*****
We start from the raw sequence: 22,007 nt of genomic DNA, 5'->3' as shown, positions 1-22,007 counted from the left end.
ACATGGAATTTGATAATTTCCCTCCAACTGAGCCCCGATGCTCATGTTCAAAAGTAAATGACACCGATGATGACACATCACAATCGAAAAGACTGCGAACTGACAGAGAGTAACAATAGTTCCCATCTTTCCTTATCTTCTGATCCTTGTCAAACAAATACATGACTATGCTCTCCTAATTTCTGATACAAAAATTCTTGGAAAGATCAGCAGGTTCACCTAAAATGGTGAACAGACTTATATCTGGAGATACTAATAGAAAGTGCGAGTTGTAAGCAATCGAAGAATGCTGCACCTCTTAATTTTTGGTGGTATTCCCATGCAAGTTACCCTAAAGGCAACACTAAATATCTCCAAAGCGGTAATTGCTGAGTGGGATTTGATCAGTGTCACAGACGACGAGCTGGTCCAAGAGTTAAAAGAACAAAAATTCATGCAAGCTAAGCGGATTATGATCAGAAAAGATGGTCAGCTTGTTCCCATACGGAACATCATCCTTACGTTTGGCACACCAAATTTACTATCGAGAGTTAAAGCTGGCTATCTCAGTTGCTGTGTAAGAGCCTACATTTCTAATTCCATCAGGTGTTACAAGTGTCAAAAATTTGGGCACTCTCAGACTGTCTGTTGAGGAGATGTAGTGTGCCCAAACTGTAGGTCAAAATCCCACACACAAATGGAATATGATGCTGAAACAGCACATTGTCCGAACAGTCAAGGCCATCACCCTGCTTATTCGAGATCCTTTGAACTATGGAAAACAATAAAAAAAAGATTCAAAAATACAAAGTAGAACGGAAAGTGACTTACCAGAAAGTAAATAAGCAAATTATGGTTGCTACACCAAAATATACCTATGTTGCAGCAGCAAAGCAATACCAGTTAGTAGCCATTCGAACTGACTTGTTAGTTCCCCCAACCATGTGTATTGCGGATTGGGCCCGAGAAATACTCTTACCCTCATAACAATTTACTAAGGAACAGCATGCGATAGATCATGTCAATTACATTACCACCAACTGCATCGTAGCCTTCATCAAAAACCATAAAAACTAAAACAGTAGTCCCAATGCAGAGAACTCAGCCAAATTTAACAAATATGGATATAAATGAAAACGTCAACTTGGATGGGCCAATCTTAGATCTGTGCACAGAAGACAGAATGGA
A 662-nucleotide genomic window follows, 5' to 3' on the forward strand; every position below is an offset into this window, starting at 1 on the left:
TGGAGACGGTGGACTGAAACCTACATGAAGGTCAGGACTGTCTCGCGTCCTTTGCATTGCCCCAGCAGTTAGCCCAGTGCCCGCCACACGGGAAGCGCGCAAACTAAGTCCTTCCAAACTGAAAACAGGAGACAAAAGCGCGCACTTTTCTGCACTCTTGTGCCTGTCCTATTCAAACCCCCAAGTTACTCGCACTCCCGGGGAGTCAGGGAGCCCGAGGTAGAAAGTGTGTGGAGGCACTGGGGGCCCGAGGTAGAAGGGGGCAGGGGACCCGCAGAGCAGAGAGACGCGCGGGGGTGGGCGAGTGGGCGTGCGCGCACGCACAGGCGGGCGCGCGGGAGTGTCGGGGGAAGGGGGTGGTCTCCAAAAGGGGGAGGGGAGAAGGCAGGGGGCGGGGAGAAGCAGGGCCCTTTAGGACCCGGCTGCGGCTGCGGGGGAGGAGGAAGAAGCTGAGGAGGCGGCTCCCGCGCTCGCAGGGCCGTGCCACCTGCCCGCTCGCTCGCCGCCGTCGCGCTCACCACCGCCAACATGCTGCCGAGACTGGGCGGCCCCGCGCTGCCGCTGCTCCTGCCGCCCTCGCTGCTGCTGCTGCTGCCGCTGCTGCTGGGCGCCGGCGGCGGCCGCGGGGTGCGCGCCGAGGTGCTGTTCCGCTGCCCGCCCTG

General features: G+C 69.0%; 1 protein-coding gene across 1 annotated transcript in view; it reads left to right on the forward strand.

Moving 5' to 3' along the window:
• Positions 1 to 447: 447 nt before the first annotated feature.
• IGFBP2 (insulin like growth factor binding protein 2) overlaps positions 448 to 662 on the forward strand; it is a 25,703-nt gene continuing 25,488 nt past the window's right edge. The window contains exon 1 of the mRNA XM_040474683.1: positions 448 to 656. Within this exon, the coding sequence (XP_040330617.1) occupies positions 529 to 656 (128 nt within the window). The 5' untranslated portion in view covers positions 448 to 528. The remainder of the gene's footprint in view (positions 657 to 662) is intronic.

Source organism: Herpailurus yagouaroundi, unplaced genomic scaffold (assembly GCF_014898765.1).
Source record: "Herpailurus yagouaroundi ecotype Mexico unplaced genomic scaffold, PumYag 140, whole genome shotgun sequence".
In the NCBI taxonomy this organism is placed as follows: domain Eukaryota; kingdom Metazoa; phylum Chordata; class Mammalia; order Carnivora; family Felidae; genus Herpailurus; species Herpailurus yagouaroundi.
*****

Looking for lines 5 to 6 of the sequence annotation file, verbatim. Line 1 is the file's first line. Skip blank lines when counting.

General features: G+C 69.0%; 1 protein-coding gene across 1 annotated transcript in view; it reads left to right on the forward strand.

Moving 5' to 3' along the window: